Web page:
Broken Promises in Slip & Fall Accidents May Result in Punitive Damages in New Mexico

Slip and fall accidents are very common. Though they sound trivial and are often mocked, they sometimes lead to serious injuries. On occasion, these injuries are not apparent at the time of the accident. For instance, a torn rotator cuff or torn meniscus may at first appear as just a sore shoulder or knee.

Stores businesses will often take advantage of the latent injuries by offering to settle cheap on the spot literally offering as little as $100 to clear the aisle and to be on your way. For those that accept the money and sign a release, there is little that can be done to undo the financial harm of what often turns out to be a highly inadvisable decision.

Then there are those stores and businesses that will in an effort to get an injured person on his or her way offer to pay the person‘s medical expenses. In fact, this promise is quite common. Almost as common it seems is a later refusal to honor the promise to pay medical expense. And though there is little help for those in the first situation, there is very real and significant relief for those in the second.

In New Mexico, a breach of a promise to cover medical expenses carries with it the possibility of punitive damages. The 1989 New Mexico Supreme Court case of Romero v. Mervyn‘s found that failure to uphold the promise constituted a “breach of the implied covenant of good faith and fair dealing.” The Court noted that the “stonewalling” in these cases “goes beyond the mere breach of contract. It offends accepted notions of business ethics” justifying the award of punitive damages.

The facts of Romero are remarkable. Ms. Romero was actually injured by another patron with no relationship to the store. In addition, it appeared that the other patron intentionally harmed Ms. Romero so that there was little that Mervyn‘s could have done to prevent the injuries. Had Mervyn‘s stopped there, there would likely have been no liability. However, Mervyn‘s in a magnanimous but empty gesture offered to pay Romero‘s medical expenses. In the end, the medical expenses were $2041.00. Mervyn‘s was ordered to pay the medical expenses plus $25,000 in punitive damages.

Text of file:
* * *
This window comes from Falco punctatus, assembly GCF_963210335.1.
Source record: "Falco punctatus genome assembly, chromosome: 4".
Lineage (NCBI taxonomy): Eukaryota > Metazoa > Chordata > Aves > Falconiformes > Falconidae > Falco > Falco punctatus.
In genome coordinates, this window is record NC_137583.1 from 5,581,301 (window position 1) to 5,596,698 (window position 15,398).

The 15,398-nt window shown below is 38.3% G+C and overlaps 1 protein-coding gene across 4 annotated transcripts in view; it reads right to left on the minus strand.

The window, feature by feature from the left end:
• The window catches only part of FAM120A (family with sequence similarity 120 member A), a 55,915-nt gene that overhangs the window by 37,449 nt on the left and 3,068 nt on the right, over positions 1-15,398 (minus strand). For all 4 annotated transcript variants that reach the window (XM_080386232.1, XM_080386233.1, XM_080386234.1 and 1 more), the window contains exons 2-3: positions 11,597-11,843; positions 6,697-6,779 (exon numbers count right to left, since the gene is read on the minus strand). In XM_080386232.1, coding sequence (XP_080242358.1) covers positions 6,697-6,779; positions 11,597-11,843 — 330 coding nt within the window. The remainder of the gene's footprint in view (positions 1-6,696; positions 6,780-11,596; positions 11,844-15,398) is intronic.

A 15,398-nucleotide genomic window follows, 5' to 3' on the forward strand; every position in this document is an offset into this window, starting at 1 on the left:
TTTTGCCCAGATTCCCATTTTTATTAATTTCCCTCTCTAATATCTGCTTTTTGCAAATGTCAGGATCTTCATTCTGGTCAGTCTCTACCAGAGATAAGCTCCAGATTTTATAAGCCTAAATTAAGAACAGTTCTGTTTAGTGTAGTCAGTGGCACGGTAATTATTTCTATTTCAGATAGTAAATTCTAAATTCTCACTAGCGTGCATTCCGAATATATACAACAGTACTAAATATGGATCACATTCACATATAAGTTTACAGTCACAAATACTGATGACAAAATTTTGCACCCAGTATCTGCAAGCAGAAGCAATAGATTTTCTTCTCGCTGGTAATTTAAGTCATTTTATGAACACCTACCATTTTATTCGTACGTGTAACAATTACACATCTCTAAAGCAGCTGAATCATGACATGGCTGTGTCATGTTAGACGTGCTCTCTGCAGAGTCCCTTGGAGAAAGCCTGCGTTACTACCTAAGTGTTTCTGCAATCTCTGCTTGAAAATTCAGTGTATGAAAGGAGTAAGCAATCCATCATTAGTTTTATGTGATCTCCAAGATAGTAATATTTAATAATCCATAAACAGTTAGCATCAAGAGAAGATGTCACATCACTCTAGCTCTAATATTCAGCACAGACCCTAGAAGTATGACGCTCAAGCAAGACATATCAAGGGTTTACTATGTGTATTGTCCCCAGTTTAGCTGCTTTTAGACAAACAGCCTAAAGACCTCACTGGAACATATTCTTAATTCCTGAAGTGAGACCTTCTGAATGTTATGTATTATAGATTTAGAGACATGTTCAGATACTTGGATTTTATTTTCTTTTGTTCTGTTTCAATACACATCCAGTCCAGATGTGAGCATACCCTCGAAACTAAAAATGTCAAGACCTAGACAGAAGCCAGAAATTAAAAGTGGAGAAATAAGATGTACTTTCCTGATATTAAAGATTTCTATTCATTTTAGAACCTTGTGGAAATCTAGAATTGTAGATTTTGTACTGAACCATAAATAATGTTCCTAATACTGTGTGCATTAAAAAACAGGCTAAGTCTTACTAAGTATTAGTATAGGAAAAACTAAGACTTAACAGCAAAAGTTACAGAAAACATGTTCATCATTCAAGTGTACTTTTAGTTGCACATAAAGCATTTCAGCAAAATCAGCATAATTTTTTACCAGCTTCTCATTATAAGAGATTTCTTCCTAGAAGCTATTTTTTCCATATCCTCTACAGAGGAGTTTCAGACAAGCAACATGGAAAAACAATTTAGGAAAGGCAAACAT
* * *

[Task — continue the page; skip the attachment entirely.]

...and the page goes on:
The amount of the punitive damages was not great. However, the fact that it was 10 times greater than compensatory damages makes the case important. These damages could add up in the case of torn rotator cuff, torn MCL/ACL, broken wrist which are among the most common slip and fall injuries.

Despite the law established in Romero, the practice of reneging on the initial promise to pay medical expenses is still quite common. For anyone involved in a slip and fall accident at a store or business, it is extremely important to document the promise to pay at the time of the accident or as soon thereafter as possible. This grows more difficult with time. And you guessed it, those that would make and break a promise to pay medical expenses will likewise deny the promise was ever made.

Collins & Collins, P.C.
Albuquerque Attorneys


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